Jump to content
mwl168

Technical Assistance/Advice Thread

Recommended Posts

On 2/8/2019 at 9:46 PM, Kerry said:

Just got this tapping guide.

SHARS Self Aligning Tap Holder

I'm really happy with it and thought I'd share :) 

I (or actually, my wife) picked one of these up for me on Friday.

I also got a set of drill bits from them (https://www.shars.com/media/flip/2018master/mobile/index.html#p=2) the 404-2201, which I am thinking I should have gotten some better ones, maybe one of the cobalt ones, or at least the HSS 6542. Any recommendations from what you see there? I probably also don't need anything larger than 3/8", so dropping down to a 22 piece set shouldn't be an issue.

I haven't used either yet.

  • Like 1

Share this post


Link to post
Share on other sites

So no drill bit recommendations from Shars (catalog link in previous post)?


Sent from my iPhone using Tapatalk

Share this post


Link to post
Share on other sites

The other day I saw an ad of a tool to improve the tip of the screws and threaded rods. The tool is used with a drill and is a kind of "sharpener" for the screws.

When I cut a screw, the thread is damaged. This tool allows to touch up the damaged end giving it a conical shape. 

Does anyone know what it's called or where can I buy it?

Sorry, I have a hard time explaining. :sadcat:

Share this post


Link to post
Share on other sites
23 hours ago, Pars said:

So no drill bit recommendations from Shars (catalog link in previous post)?


Sent from my iPhone using Tapatalk

For part time use for a hobbyist, those look perfect.

28 minutes ago, jose said:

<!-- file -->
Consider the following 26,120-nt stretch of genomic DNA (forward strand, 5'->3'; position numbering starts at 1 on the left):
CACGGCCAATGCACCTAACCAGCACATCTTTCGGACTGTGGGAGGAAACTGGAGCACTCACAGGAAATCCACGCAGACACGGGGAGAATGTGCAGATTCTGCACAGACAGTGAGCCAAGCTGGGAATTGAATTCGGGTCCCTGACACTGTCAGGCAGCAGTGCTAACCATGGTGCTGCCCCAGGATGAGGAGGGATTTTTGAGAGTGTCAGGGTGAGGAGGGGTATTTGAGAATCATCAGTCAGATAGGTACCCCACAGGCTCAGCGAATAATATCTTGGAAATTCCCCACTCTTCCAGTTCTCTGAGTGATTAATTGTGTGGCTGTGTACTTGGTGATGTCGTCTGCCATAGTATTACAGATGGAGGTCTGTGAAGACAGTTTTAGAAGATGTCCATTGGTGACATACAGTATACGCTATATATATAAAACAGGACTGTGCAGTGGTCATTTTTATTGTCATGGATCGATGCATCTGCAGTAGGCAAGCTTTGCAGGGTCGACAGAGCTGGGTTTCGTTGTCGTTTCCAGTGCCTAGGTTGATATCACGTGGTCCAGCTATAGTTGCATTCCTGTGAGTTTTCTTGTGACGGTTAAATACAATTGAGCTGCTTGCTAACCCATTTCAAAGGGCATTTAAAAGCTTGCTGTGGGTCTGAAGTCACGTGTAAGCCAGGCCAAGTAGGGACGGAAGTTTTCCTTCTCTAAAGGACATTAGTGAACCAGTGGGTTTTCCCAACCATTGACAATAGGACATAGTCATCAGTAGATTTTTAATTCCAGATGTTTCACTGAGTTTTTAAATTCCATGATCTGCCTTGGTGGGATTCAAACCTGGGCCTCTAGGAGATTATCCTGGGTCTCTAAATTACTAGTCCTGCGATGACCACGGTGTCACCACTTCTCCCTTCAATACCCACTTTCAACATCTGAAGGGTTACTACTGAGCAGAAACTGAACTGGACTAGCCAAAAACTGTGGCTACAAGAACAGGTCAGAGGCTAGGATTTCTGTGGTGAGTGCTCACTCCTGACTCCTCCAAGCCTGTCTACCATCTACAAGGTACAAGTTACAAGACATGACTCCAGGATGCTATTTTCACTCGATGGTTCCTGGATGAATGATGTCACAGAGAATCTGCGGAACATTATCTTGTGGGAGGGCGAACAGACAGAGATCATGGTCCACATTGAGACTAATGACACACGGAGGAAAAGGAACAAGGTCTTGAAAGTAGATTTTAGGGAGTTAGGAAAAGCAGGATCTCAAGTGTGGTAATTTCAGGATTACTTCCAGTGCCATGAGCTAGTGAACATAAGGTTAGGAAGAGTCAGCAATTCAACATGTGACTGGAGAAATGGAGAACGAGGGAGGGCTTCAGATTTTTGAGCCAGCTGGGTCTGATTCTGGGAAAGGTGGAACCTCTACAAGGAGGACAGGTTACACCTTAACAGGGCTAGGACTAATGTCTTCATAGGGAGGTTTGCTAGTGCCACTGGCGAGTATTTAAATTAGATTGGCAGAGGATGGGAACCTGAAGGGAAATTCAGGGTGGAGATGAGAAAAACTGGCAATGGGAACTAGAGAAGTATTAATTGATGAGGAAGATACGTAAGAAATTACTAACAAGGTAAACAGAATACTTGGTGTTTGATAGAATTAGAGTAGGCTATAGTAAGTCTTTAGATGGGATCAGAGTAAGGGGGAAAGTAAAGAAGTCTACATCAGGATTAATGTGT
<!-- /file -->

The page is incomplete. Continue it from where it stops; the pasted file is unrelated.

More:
The other day I saw an ad of a tool to improve the tip of the screws and threaded rods. The tool is used with a drill and is a kind of "sharpener" for the screws.

When I cut a screw, the thread is damaged. This tool allows to touch up the damaged end giving it a conical shape. 

Does anyone know what it's called or where can I buy it?

Sorry, I have a hard time explaining. :sadcat:

When cutting or hacksawing screws to length, always first screw a hexnut past the length to be cut off and then mark the cut line on a single wrap of masking tape around the screw. The tape helps the hacksaw from walking, and after the extra length cut off, unscrewing the hexnut helps straighten the mangled threads. Cleanup with a chamfer on the end using a hand file.

  • Like 4

Share this post


Link to post
Share on other sites

Thanks Laowei. It is a good trick.

  • Like 1

Share this post


Link to post
Share on other sites

Quick questions regarding a voltage divider to take a 580V Stax bias line down to 520V for HE90 (I believe the spec is 500V but I remember reading a post once that @spritzer had measured a number of HEV90s and found the average to be closer to 520V).  

- I assume that the difference in bias is somehow related to differences in the membrane construction between the two, maybe the coating?  

- Is there a real risk of damaging HE90s running straight off Stax bias?  I.e. can the additional potential actually lead to the membrane making contact with the grid?  Does anybody have any practical experience of this or is this just speculation?  

- By my math a  576k coupled with a 5M to ground should do it (along with a 10M in series).  Are these the values others have used?

Grateful for any clues for the clueless.

Edited by struts

Share this post


Link to post
Share on other sites

I believe the 580V Stax bias voltage with 5M ballast resistor is safe for HE90.  I have tried the HE90 with some Stax amps in the past, and I didn't notice any problem.  However, if it will make you feel better, reducing the bias voltage to 500V and adding additional 5M ballast resistor are the way to go.

  • Like 1

Share this post


Link to post
Share on other sites

Well you need to look at the system as a whole and HE90's at pro bias is a really, really bad idea.  Ideally you should go even lower down than 500V as the D/S gap in them is so small.  Well that and uneven stators but that's a known issue. 

So with the HEV90, the max voltage swing is just about 1100Vppss on a good day so they can get away with that.  Now plug this into a Carbon or a T2 and... well... that's not a good idea really.  It is so easy for the amps to overdrive the headphones so I'd personally scale down the bias even further.